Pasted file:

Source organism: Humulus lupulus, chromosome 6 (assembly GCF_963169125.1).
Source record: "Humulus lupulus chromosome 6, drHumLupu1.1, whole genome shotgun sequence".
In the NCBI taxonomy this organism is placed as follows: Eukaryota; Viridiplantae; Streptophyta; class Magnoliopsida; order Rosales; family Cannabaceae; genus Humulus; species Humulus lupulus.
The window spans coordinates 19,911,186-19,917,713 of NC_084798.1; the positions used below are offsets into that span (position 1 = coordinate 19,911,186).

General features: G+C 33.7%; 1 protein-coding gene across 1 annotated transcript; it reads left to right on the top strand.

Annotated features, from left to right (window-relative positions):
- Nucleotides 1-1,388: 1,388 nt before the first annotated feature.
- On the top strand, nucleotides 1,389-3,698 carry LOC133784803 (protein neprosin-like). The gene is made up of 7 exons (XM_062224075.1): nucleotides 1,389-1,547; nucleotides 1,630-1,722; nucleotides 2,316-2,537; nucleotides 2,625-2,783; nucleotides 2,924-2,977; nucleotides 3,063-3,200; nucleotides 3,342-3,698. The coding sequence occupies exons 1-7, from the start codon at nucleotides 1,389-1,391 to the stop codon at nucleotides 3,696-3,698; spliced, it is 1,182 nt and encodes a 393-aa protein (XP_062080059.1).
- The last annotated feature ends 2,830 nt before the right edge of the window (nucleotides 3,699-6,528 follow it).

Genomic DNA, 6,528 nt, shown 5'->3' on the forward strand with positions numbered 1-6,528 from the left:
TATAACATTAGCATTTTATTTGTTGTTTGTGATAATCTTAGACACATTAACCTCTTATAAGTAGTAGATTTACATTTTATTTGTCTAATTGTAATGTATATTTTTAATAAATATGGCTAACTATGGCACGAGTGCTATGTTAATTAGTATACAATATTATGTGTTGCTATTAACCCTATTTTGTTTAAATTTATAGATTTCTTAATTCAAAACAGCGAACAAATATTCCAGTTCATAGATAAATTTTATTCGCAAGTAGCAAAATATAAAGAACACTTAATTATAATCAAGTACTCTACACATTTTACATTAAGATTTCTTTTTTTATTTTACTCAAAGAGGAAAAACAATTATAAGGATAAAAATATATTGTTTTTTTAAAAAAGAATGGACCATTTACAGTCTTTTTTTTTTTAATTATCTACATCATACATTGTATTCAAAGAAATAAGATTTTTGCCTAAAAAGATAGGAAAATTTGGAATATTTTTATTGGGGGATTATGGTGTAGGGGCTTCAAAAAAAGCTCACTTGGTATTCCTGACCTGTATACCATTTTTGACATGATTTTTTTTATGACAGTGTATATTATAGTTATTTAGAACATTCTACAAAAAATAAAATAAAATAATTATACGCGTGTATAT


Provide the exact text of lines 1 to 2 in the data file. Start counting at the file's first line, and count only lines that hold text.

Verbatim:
Source organism: Humulus lupulus, chromosome 6 (assembly GCF_963169125.1).
Source record: "Humulus lupulus chromosome 6, drHumLupu1.1, whole genome shotgun sequence".